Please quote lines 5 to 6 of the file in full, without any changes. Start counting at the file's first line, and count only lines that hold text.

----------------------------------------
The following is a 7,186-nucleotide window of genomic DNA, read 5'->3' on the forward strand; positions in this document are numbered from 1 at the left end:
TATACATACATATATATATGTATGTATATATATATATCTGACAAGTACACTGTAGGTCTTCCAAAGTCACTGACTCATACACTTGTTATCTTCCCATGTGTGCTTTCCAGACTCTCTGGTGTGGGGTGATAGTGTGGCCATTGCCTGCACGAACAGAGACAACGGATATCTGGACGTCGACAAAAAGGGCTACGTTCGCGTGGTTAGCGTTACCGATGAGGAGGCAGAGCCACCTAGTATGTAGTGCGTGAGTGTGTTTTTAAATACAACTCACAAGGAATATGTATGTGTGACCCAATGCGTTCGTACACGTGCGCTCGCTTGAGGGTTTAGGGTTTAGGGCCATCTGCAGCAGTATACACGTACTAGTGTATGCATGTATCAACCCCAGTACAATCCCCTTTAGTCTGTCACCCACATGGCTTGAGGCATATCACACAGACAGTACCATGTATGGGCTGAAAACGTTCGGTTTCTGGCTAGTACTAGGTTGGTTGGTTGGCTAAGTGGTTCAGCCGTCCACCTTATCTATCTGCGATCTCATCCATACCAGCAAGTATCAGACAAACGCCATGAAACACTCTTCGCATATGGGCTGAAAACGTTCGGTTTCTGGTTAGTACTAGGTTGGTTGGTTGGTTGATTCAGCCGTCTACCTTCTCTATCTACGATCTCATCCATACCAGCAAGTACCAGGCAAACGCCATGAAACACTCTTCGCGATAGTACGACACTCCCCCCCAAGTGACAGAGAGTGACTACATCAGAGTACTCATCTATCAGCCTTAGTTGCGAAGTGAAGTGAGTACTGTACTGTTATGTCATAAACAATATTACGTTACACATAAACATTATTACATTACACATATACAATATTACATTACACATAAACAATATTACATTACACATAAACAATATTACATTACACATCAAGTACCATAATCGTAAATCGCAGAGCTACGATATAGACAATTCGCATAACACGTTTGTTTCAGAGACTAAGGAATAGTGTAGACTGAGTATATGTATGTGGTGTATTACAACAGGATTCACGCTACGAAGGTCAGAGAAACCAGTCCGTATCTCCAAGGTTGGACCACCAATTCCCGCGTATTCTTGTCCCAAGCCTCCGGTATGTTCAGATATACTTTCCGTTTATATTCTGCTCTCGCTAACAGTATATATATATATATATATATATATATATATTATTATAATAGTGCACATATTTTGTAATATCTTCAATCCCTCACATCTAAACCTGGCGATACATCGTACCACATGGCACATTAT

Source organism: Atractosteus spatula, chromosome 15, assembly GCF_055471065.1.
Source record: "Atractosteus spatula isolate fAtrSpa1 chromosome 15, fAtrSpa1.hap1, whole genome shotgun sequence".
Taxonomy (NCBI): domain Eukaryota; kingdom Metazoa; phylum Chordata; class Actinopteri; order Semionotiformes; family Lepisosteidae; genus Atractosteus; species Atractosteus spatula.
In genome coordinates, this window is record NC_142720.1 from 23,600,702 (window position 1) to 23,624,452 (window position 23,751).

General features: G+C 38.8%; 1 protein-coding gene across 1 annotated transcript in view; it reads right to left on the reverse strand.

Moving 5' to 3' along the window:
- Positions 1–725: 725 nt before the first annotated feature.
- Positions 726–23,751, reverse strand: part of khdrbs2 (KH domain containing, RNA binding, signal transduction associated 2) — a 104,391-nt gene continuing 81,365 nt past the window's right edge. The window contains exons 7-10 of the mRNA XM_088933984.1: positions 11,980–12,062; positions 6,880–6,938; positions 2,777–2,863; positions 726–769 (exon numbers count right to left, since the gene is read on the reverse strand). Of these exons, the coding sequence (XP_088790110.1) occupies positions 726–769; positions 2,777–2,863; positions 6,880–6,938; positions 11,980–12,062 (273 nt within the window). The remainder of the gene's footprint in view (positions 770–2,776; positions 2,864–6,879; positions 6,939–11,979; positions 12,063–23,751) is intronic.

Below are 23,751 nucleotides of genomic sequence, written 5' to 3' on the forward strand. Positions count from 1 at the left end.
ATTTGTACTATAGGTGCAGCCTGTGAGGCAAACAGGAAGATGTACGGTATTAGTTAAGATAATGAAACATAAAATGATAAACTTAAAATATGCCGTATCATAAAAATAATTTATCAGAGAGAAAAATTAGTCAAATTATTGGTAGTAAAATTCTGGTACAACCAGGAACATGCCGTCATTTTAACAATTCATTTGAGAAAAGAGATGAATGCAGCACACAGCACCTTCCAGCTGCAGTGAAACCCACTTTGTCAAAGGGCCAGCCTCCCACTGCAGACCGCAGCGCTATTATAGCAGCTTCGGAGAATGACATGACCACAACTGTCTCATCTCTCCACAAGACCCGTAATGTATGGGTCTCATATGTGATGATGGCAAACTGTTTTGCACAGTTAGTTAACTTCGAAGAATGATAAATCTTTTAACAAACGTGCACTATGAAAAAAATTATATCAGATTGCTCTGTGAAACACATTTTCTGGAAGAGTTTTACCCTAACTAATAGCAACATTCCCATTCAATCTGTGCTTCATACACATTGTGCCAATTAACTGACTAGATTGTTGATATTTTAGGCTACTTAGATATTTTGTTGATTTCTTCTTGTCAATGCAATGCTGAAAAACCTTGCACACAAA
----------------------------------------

Taxonomy (NCBI): domain Eukaryota; kingdom Metazoa; phylum Chordata; class Actinopteri; order Semionotiformes; family Lepisosteidae; genus Atractosteus; species Atractosteus spatula.
In genome coordinates, this window is record NC_142720.1 from 23,600,702 (window position 1) to 23,624,452 (window position 23,751).